Health & WellnessLifestyles

A new year does not reset the mind

Whether it’s financial worries, bereavement or lingering trauma from Hurricane Dorian and the pandemic, the population’s mental health didn’t magically restore itself when the new year rang in, said clinical psychologist Dr. Valerie Knowles.

“It is a new year. There are exciting calls to forget the pain of the past, cut off toxic relationships, move forward and create a clean slate from which to begin. At the stroke of midnight on December 31, 2022, the murder rate and national traffic fatality toll were reset and returned to zero, but mental health doesn’t work that way. For many persons, the pain of everyday living continues. For some, the year is hardly ever ‘new’ and there is no automatic return to a clean slate.”

Knowles is the coordinator of the Bahamas Psychological Association’s Post-Dorian COVID Mental Health and Psychosocial Support Relief Activities.

“We have to help people through their trauma. We must help them manage their ‘back-of-the-mind’ stress.”

That is what she calls the stress or worry that is pushed out of one’s immediate consciousness to allow the individual to focus on the issues at hand. The stress is not gone. The person had decided not to dwell on it.

As Knowles sees it, this type of stress is more conscious than subconscious. As such, the individual exerts more cognitive control over it, meaning, he or she has the ability to move it in or out of their conscious attention.

“The issues haven’t been resolved, just pushed to the back of the mind, so that one can keep moving forward,” she explained.

Knowles cautioned policymakers, administrators, supervisors, teachers, preachers, community helpers and advocates to remember that ‘back-of-the-mind’ stress related to the impact of Dorian and COVID-19 remains a challenge for many.

“Household finances are still fragile. Loved ones are still being mourned. Graduations were lost, promotions delayed, higher education deferred. Some learning remains lost, and some important relationships remain strained,” she said.

“Some individuals still have flashbacks of floating in raging waters, in the dark of night, as loved ones were washed away in an uncaring ocean. Others vividly recall the moment their roof blew off during Dorian. Some persons can remember the shock of finding themselves standing in line for food, in the dark of morning, huddled among persons with whom they would not normally congregate.”

Essentially, the psychologist, and author of “Bahamian Children Cry”, who has over 25 years of experience working with children, adolescents and their families, asserts that the nation’s mental wellness has not yet been fully restored, which has implications for all sectors of society.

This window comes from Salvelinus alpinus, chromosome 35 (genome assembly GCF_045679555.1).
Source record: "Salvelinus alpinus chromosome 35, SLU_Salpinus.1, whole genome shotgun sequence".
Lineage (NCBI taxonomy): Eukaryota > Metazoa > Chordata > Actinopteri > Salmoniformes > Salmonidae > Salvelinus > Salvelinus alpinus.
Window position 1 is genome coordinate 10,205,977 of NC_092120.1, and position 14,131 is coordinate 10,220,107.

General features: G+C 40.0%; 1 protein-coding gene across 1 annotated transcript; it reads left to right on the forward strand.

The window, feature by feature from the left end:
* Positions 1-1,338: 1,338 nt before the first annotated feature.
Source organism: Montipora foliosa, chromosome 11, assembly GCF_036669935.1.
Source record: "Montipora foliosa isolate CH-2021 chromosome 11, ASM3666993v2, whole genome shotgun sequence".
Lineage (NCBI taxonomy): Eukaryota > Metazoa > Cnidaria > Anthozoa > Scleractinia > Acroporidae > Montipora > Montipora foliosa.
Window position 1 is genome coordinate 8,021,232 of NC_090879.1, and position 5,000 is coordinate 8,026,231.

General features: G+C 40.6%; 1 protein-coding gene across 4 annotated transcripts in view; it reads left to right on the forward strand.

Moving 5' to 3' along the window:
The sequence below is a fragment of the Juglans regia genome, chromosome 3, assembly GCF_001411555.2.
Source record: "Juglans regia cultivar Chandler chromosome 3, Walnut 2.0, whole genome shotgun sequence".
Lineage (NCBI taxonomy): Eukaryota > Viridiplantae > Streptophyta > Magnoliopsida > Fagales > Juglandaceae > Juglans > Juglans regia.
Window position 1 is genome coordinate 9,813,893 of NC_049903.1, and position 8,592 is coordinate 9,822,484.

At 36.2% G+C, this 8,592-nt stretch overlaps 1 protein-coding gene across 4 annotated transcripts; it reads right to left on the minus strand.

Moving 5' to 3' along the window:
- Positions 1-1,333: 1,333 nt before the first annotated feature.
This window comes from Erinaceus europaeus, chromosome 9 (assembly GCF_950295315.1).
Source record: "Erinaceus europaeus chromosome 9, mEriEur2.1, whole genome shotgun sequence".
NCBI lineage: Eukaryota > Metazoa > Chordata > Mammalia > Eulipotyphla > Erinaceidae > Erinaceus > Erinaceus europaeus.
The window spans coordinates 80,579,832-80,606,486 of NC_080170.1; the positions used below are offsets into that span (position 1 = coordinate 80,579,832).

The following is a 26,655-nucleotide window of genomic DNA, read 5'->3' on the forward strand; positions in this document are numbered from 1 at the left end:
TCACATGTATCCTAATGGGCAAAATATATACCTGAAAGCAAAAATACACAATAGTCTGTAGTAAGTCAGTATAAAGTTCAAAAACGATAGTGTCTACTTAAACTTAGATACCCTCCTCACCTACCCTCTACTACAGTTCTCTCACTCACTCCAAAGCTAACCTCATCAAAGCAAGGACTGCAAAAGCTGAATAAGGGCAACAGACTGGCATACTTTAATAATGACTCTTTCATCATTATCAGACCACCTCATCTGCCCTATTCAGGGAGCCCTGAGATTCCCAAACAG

In the classrooms

“Students whose sense of mental wellness has not fully returned are vulnerable to exhibiting behavior management challenges. Their parent(s) may still be coping with pandemic-related unemployment, multiple mouths to feed, and mounting bills. Add to that school stress, perhaps threats of peer violence, and a high-crime neighborhood. Youths in this scenario may not react well to high-pressured, overnight efforts to hurry up and close the pandemic-generated learning gaps. Pressure will only add to the frustration.”

The psychologist stressed that pandemic-related learning loss recovery should not be rushed to ease stakeholders’ anxiety.

In the workplace

“Some employers, at the back of their minds, may be remembering their sense of increased vulnerability as they watched their resources and profits dwindle during the pandemic. They may be anxious to recover profits lost and may be tempted to price gouge, overwork their employees, and become less humane in their management of their human resources,” said Knowles.

On the flip side, she said employees with heightened “back-of-the-mind” stress of their own could find themselves predisposed to retaliating to employer pressure with unexpected, uncharacteristic behavior.

“The work environment can quickly become and remain volatile and tense. ‘Back-of-the-mind’ stress of the employer and the employees should be considered by organizational directors.”

There are inherent dangers to shelving unresolved mental anguish.

“Failing to be aware of the impact of ‘back-of-the-mind’ stress may result in unexpected interpersonal acts of violence,” according to the psychologist.

For instance, a high level of “back-of-the-mind” stress could result in increasing levels of psychic numbness or coldness, particularly when it’s combined with saturated exposure to bad news via the media.

Media managers are also reminded that overexposure to sensationalized, negative activity could also impact the national psyche and the national sense of wellness.

“This may result in diminished levels of empathy and mercy for victims, and perpetrators of any kind. There is a reluctance to even talk about acts of restorative justice. Strike one and you’re out. Offend me and you die. Fewer persons are emotionally prepared to tolerate imperfection in anybody,” Knowles theorized.

“The need to continually pump positive and empowering psychological energy and images into the community through the cultural and spiritual organizations will work to counteract the need to push things to the back of the mind.”

She urged those in need of mental help to call any of the Bahamas Psychological Services’ seven hotlines. Toll Free: (All) 816-3799; (Men) 821-8123; (Creole) 454-2993; (Abaco) 822-4211.

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